Chauth is not only a day when women pray to God for the long and
prosperous lives of their husbands, but is also symbolic of their unflagging
loyalty towards their spouses. Married women, old and young, begin their fast
on the day of Karwa Chauth well before sunrise, and eventually partake of
food and water only after spotting the moon.
Lohari festival is a popular festival that is mostly celebrated by the Punjabi
people, especially in the agricultural lands during the winter festival. It is
widely celebrated in states like Punjab, Delhi, Jammu, Uttarakhand and
Himachal Pradesh. Lohari festival origins back and link to festivities in
Punjab. Lohari forms an integral part of folklore. It is known that Lohari is a
cultural celebration of winter solstice. It is known to be a celebration of the
shortest day of the year. Bonfire is an important part of the bonfire. Lighting of
the fire is common during the winter solstice and throughout all time. It is to
signify that the longer days come sooner. People have a religious meeting
with pagan origins. For some it is a just a tradition.
Dussera or Dussehra and some people even spell it as Dassera means the
tenth day. The festival begins with Navratras or the nine nights and the tenth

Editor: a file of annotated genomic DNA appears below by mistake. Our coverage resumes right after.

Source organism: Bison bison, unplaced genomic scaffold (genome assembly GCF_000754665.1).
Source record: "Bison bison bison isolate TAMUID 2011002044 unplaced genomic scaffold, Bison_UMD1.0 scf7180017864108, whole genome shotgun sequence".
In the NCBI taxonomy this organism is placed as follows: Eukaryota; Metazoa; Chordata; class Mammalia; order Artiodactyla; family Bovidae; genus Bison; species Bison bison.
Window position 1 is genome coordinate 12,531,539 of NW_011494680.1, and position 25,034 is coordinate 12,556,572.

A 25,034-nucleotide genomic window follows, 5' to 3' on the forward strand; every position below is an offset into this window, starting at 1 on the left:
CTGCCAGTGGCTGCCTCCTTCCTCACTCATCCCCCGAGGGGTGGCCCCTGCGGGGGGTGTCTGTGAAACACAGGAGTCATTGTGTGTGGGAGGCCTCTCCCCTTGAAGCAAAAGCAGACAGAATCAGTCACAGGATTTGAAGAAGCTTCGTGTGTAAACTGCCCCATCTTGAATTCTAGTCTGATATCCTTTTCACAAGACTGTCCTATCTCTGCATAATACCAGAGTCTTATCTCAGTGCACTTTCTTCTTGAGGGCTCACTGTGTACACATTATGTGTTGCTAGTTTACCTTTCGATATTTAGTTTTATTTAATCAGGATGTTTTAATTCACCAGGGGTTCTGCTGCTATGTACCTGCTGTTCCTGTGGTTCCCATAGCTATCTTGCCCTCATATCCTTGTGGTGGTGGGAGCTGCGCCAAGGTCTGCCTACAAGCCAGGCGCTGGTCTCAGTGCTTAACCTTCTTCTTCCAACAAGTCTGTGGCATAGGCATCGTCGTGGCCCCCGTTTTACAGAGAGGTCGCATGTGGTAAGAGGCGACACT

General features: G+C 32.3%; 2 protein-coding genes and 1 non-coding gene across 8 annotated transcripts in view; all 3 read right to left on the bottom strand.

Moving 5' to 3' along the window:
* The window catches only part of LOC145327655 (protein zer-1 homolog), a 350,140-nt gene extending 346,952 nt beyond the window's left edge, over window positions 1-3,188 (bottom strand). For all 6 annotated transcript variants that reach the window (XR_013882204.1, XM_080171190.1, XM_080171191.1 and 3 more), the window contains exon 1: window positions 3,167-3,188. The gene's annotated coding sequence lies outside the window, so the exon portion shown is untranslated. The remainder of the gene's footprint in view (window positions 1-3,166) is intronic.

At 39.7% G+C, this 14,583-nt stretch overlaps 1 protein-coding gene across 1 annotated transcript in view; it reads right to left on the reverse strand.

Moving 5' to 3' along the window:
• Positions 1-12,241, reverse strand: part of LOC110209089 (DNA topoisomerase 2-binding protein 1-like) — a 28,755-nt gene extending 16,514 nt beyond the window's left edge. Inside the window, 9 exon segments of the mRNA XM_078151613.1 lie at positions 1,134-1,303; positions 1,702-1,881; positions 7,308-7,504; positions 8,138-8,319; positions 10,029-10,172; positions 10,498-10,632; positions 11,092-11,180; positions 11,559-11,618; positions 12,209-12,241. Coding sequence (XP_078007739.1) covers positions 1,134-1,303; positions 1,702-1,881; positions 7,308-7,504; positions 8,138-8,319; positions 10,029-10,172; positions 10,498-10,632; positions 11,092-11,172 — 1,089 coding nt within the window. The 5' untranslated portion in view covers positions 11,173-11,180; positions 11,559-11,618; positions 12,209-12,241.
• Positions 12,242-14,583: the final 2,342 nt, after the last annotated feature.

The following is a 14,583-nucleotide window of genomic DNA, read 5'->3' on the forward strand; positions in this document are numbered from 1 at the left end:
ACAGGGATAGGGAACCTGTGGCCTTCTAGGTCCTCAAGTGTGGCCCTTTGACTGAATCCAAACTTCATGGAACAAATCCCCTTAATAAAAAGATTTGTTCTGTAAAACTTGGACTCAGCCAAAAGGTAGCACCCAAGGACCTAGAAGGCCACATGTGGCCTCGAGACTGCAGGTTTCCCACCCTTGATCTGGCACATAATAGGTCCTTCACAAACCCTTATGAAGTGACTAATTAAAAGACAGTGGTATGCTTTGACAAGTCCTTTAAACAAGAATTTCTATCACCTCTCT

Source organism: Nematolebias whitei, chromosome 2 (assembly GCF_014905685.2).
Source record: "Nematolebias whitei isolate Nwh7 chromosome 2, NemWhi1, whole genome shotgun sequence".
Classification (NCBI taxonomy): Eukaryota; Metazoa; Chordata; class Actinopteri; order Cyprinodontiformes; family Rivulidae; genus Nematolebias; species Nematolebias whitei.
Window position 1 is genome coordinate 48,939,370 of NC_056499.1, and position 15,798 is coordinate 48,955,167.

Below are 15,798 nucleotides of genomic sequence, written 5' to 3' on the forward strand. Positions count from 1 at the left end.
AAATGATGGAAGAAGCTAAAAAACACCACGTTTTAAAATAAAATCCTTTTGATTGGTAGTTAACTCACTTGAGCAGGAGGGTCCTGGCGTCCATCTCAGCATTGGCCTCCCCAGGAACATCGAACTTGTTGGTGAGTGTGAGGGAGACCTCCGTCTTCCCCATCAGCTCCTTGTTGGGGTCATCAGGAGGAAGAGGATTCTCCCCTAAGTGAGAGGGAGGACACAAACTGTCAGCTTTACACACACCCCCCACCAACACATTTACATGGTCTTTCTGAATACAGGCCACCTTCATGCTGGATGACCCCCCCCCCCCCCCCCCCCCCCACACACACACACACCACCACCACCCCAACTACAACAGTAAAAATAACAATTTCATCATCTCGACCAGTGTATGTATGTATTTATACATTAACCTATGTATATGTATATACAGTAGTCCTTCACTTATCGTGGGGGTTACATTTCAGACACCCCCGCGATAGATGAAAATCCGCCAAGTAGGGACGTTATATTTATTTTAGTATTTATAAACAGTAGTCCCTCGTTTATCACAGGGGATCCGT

day is the Dussehra of . The day is also celebrated as Vijayadasmi or the
Victory Day because it is believed that Rama defeated Ravana and achieved
his victory of this day. Rama is believed to be the seventh incarnation of Lord
Vishnu during the Treta yug. The legend goes that Rama, Lakshmana and a
troupe of monkeys led by Hanuman fought the army of Ravana, the ruler of
Srilanka for ten days and finally became victorious on the tenth day with the
killing of Ravana and freed Sita from his clutches. So this festival is regarded
as the victory of the good over the evil.
Bhaiya Duj is the festival that is celebrated on the fifth day of Diwali
and it falls on second day after Diwali that is on 'Shukla Paksha
Dwitiya' in the Hindi month of 'Kartik'. 'Dwitiya' means 'Duj' or the
second day after the new moon. This festival is popular in different
regions with different names such as 'Bhai-Dooj' in north India, 'BhavBij' in Maharashtra, 'Bhai-Phota' in Bengal and 'Bhai-Teeka' in Nepal.
On this day sisters perform 'aarti' of their brothers and apply a
beautiful 'Tilak' or 'Teeka' on their forehead. Then they offer sweets to
them. Then the brothers and sisters exchange gifts with each other.
Sisters are lavished with gifts, goodies and blessings from their
brothers. For More information on Bhaiduj
Raksha Bandhan is a Hindu festival that celebrates the love and duty
between brothers and sisters; the festival is also popularly used to celebrate
any brother-sister like loving protective relationship between men and women
who are relatives or biologically unrelated. It is called Rakhi Purnima, or
simply Rakhi, in many parts of India. The festival is observed by Hindus,
Jains, and many Sikhs. Raksha Bandhan is primarily observed
in India, Mauritius and parts of Nepal. It is also celebrated by Hindus and
Sikhs in parts of Pakistan, and by some people of Indian origin around the